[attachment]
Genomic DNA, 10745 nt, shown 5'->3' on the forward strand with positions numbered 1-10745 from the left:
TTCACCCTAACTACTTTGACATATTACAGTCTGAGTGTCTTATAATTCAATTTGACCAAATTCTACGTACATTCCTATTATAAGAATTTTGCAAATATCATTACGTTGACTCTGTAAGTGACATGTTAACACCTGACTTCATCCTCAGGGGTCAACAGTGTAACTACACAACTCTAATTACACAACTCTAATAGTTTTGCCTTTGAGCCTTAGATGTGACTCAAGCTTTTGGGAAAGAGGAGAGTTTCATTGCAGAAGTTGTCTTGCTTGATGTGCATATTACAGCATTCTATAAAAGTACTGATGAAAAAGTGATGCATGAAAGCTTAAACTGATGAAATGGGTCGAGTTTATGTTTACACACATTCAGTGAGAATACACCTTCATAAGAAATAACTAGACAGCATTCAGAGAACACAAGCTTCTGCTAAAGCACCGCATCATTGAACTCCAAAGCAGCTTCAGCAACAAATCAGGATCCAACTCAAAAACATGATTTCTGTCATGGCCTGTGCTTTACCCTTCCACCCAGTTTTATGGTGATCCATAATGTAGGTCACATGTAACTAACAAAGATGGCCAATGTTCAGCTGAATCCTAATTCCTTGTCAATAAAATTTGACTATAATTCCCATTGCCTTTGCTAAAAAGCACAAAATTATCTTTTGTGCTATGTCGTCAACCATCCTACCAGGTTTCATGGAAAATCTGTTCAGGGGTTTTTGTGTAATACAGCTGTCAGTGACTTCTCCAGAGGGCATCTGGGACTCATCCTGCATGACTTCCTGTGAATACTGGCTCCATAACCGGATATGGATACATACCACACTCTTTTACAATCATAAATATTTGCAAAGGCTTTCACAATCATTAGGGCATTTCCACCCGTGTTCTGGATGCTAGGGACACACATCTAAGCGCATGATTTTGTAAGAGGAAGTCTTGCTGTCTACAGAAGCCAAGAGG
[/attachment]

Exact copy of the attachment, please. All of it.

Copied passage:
Genomic DNA, 10745 nt, shown 5'->3' on the forward strand with positions numbered 1-10745 from the left:
TTCACCCTAACTACTTTGACATATTACAGTCTGAGTGTCTTATAATTCAATTTGACCAAATTCTACGTACATTCCTATTATAAGAATTTTGCAAATATCATTACGTTGACTCTGTAAGTGACATGTTAACACCTGACTTCATCCTCAGGGGTCAACAGTGTAACTACACAACTCTAATTACACAACTCTAATAGTTTTGCCTTTGAGCCTTAGATGTGACTCAAGCTTTTGGGAAAGAGGAGAGTTTCATTGCAGAAGTTGTCTTGCTTGATGTGCATATTACAGCATTCTATAAAAGTACTGATGAAAAAGTGATGCATGAAAGCTTAAACTGATGAAATGGGTCGAGTTTATGTTTACACACATTCAGTGAGAATACACCTTCATAAGAAATAACTAGACAGCATTCAGAGAACACAAGCTTCTGCTAAAGCACCGCATCATTGAACTCCAAAGCAGCTTCAGCAACAAATCAGGATCCAACTCAAAAACATGATTTCTGTCATGGCCTGTGCTTTACCCTTCCACCCAGTTTTATGGTGATCCATAATGTAGGTCACATGTAACTAACAAAGATGGCCAATGTTCAGCTGAATCCTAATTCCTTGTCAATAAAATTTGACTATAATTCCCATTGCCTTTGCTAAAAAGCACAAAATTATCTTTTGTGCTATGTCGTCAACCATCCTACCAGGTTTCATGGAAAATCTGTTCAGGGGTTTTTGTGTAATACAGCTGTCAGTGACTTCTCCAGAGGGCATCTGGGACTCATCCTGCATGACTTCCTGTGAATACTGGCTCCATAACCGGATATGGATACATACCACACTCTTTTACAATCATAAATATTTGCAAAGGCTTTCACAATCATTAGGGCATTTCCACCCGTGTTCTGGATGCTAGGGACACACATCTAAGCGCATGATTTTGTAAGAGGAAGTCTTGCTGTCTACAGAAGCCAAGAGG